Historians ever since have puzzled over the actions of the Pope on this issue. Given the recent change in Sweden, and the fact that the former Archbishop had been on the opposing side of the new king and even implicated in the murder of his father, combined with the fact that his proposed replacement was a solid Swedish Catholic, makes it difficult to say the least to understand why the Pope decided to force the King to choose between restoring such a cleric or separating the Kingdom of Sweden from the Catholic Church. The best that defenders of the Pope can propose is that he was simply not very well informed about the situation, though that too would raise questions about why he stubbornly insisted on the reinstatement.

The result, not surprisingly, was that King Gustav appointed his own choice anyway but was suddenly much more “tolerant” about the spread of Lutheranism in his country. When the King’s appointed Archbishop Magnus came into conflict with this growing support for Lutheranism, the Archbishop the Pope had opposed left the country, leaving a vacuum which the Lutherans were only too happy to fill. In fact, King Gustav had tried to go even farther when the Pope refused to confirm Magnus. He put forward other candidates but the Pope refused them all and when the King proposed other bishops to fill five vacant sees in Sweden, the Pope again turned down all but one of the King’s suggestions. With the Pope refusing to budge an inch, the King finally made the switch and in 1531 appointed a pro-Lutheran cleric to the post of archbishop, breaking with Rome and beginning the transition of the Kingdom of Sweden from a Catholic country to a solidly and officially Lutheran one. This, as was ever the case, ultimately led to a crackdown on those who continued to adhere to the Catholic Church, most of whom were also accused of being pro-Danish traitors. Obviously, the actions of the Pope only encouraged this view.

A series of generally small scale rebellions broke out in the aftermath of this change, sometimes due to taxes and other secular issues but also due to the confiscation of church lands by the state and the switch to Lutheranism. King Gustav was ruthlessly thorough in his elimination of all opposition to this new state of affairs, having the most famous of the rebel leaders quartered. It was an unfortunate and bloody business, however it is difficult to see how the King could be blamed for the break and his intolerance of opposition did spare Sweden from the sort of drawn-out religious civil wars that were seen in other European countries. It was because of these events, most of all the shift from Catholic to Protestant Christianity, that King Gustav is often compared to King Henry VIII of England who broke with Rome shortly thereafter. However, the two cases are actually quite different. There was a legitimate religious reason for the Pope to oppose King Henry and it also came at a time after Emperor Charles V had invaded Italy, defeated the papal forces, sacked Rome and basically taken the Pope prisoner, making it rather impossible politically for the Pope to have just given Henry his damn annulment for the sake of keeping England, a staunchly Catholic country, in union with Rome. No such circumstances applied in the case of King Gustav in Sweden.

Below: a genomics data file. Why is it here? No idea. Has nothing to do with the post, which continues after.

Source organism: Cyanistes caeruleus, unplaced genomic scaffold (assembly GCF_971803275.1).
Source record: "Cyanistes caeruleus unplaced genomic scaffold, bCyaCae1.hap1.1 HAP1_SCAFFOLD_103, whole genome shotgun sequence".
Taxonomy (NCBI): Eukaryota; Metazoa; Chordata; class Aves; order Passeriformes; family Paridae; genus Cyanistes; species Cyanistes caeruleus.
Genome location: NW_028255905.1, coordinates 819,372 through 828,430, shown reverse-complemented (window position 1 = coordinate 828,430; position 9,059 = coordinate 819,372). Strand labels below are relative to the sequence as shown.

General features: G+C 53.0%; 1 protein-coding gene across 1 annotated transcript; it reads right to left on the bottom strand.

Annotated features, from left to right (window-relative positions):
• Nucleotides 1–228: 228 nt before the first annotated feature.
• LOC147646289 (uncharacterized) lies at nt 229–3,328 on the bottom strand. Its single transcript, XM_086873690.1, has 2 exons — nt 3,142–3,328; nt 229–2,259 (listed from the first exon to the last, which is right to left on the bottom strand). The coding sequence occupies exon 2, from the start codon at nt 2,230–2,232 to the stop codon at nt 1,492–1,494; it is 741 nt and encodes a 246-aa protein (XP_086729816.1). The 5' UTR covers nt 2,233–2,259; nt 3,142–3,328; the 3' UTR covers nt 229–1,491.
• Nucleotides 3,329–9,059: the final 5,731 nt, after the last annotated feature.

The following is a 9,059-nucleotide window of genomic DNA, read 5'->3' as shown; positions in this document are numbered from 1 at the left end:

Most of the rest of the reign of the first Vasa king in Sweden was spent dealing with the aftereffects of this religious change (he had his problems with the Lutherans too) as well as establishing the state of the Kingdom of Sweden as it would be for a very long time to come. As the leader of a victorious independence movement, King Gustav became a legend in his own time and showed a positive gift for what we would today call “public relations”. In no time at all he came to be viewed as a great heroic figure, a liberator from Danish rule and the stern but wise ‘father of his country’. A plethora of art, literature, coins, songs and books were produced hailing King Gustav as the champion of his country. Married three times in his life, the King fathered nine children, including three future Swedish monarchs, so he certainly did his duty as far as securing the succession was concerned.

The last, and largely only, foreign policy problem of his reign involved the Russian Empire where Czar Ivan the Terrible viewed the new Swedish monarch as an upstart. When King Gustav sent envoys to Moscow, the Czar refused to meet with them and in the message conveyed to them, basically said to tell Gustav that Russia is awesome and Sweden is a puny weakling (and I really am not exaggerating much at all there). This, as you might imagine, did not go over well in Stockholm and in 1554 the Swedes raided a Russian monastery and when a Russian envoy came to complain, he was taken prisoner. Ivan the Terrible launched a formal offensive and the Russo-Swedish War was on. However, neither side gained much satisfaction. The Swedes besieged Oreshek but failed to take it. The Russians, in turn, besieged Viborg but also failed to take it. Swedish diplomats also had no luck in enlisting other northern powers to join their fight against Russia, seeing it all as a silly and pointless enterprise and so, in 1557 a peace was signed and the two sides left each other alone.

By this time, King Gustav I was in obviously declining health and he finally passed away on September 29, 1560. Memories of King Gustav Vasa have changed considerably over time. For much of modern Swedish history, he was as much a figure of legend and folklore as anything else. Stories abounded of his cunning and daring escapes from Danish pursuers, his heroic rallying of the country to his cause to fight for independence and later, when Lutheranism became firmly established and accepted, as the king who had delivered them from the clutches of the “papists”, giving them a Swedish church for Swedish people rather than one ruled by an Italian prince in faraway Rome. Later, however, when Sweden became more liberal and “enlightened” (feel free to roll your eyes there), King Gustav was portrayed as a grasping and ambition man, still a national hero perhaps, but a bit on the tyrannical side. In truth, he was a brave man, a clever man and a hard man. He was a lover of music, a great patriot and, while not unreasonable or harsh without purpose, was certainly a man who would not tolerate defiance. The many legends about him may be simply that but in the context of his place in Swedish history, he was the sort of monarch about whom there should be legends. He really was the father of his country, or at least, the father of what it was for a very long time.